Brief Your CEO

The 18 Things You Can Do for COVID-19 that You Can’t Do for Other Testing  

Blanket Waivers relaxing kickback law restrictions standing in the way of desperately needed COVID-19 tests continue to play a crucial role in the federal government’s response to the Public Health Emergency (PHE). As lab compliance officer, you need to make your officers aware of these Blanket Waivers and the potential business and testing opportunities they create for your lab. Here’s a list of the talking points to cover in your CEO briefing.

Section 1135 Blanket Waivers

First, set the legal context for the CEO by explaining that during a PHE, CMS has discretion to not impose penalties on remuneration arrangements that would normally violate kickback and other anti-fraud laws. On March 30, 2020, the agency exercised that discretion by issuing Blanket Waivers,  aka Section 1135 waivers, clearing the way for COVID-19 testing arrangements that would otherwise raise red flags under the Stark Law for as long as the PHE remains in effect.

But it soon became evident that the Stark waivers weren’t enough. The problem was that many of the COVID-19 testing arrangements that labs and physicians wanted to make implicated not only Stark but also the federal Anti-Kickback Statute (AKS) which bans offering, requesting or payment of “remuneration” to referral sources to induce or reward referrals. So, on April 3, the OIG issued a Policy Statement to indicate that it was all behind the Stark Law Blanket Waivers and would exercise its discretion not to seek AKS penalties against providers that entered into COVID-19 testing business relationships permitted by the Waivers.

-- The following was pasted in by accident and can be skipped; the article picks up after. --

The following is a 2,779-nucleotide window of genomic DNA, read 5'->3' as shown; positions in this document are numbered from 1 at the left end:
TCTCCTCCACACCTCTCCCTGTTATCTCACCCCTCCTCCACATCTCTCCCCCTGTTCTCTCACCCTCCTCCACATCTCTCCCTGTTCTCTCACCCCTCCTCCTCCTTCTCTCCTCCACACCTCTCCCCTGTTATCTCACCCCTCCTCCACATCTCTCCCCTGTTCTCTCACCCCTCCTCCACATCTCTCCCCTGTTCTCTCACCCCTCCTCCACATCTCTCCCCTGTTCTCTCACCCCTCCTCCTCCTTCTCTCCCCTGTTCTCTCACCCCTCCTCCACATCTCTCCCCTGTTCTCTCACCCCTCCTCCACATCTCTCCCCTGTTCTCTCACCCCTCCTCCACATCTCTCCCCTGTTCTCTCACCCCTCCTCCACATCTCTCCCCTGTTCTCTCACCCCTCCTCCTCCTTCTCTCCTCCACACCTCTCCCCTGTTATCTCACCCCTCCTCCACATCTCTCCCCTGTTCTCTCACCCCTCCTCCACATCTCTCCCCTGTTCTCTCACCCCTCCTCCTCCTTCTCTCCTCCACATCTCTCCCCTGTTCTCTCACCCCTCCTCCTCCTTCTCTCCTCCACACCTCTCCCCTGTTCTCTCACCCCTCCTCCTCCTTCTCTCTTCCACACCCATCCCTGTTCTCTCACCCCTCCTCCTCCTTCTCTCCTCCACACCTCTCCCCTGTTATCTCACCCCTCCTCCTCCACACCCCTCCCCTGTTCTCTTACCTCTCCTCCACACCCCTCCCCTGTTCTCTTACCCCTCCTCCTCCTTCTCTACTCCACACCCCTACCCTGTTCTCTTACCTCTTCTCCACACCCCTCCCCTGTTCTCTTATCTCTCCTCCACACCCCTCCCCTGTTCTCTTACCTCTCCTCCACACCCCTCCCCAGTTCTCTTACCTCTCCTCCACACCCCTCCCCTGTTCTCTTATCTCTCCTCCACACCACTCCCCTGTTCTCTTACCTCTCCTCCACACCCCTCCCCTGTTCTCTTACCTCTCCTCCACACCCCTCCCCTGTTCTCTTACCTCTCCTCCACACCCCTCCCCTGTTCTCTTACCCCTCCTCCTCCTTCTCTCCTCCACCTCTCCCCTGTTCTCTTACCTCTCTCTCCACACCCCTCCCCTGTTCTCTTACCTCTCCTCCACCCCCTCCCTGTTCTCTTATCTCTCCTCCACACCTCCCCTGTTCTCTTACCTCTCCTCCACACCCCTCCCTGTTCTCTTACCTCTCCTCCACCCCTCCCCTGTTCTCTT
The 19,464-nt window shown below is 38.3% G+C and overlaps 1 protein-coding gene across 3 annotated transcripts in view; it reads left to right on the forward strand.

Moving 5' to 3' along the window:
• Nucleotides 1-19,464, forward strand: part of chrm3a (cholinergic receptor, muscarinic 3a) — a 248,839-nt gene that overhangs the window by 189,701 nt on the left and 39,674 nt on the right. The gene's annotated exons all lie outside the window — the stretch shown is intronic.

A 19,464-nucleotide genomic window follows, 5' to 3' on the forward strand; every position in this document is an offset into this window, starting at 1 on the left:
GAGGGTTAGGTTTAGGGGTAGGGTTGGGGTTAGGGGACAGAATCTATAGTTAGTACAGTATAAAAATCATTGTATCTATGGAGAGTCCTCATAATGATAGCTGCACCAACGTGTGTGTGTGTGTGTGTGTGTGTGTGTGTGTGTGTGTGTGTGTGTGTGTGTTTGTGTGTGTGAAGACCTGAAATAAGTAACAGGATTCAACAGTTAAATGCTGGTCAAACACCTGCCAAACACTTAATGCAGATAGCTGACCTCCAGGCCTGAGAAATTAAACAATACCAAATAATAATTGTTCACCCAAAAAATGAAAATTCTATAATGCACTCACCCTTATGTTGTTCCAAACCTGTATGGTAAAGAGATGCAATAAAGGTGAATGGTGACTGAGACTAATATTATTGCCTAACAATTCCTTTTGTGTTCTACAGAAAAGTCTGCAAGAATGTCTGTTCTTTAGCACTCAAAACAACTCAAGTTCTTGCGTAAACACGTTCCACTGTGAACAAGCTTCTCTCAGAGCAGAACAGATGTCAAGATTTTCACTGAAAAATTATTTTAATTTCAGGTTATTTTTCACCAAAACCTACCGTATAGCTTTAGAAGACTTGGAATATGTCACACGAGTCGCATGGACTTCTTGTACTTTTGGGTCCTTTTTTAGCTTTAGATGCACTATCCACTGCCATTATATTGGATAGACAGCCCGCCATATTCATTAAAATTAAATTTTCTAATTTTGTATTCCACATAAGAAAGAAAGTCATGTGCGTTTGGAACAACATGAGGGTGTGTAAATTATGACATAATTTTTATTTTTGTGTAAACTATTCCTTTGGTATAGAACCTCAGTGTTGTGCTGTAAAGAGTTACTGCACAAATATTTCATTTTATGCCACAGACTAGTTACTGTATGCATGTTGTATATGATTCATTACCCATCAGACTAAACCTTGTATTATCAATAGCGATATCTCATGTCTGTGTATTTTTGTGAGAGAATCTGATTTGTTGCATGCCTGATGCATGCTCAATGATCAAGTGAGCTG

The 18 Blanket Waivers

The heart of the briefing is a description of which COVID-19 testing arrangements are now on the table. But first you need to provide your CEO an important caveat. Explain that the OIG’s AKS non-enforcement policy doesn’t go as far as the CMS Blanket Waivers under the Stark Law. Specifically, the OIG covers only the first 11 of the 18 arrangements listed in the Blanket Waivers. Having clearly pointed this out, go through the list of Blanket Waivers.

  1. Compensation for Physician Services: A lab or other entity (which for simplicity’s sake, we’ll refer to collectively as “lab”) may provide remuneration that’s above or below the fair market value to physicians for services they personally perform for the lab.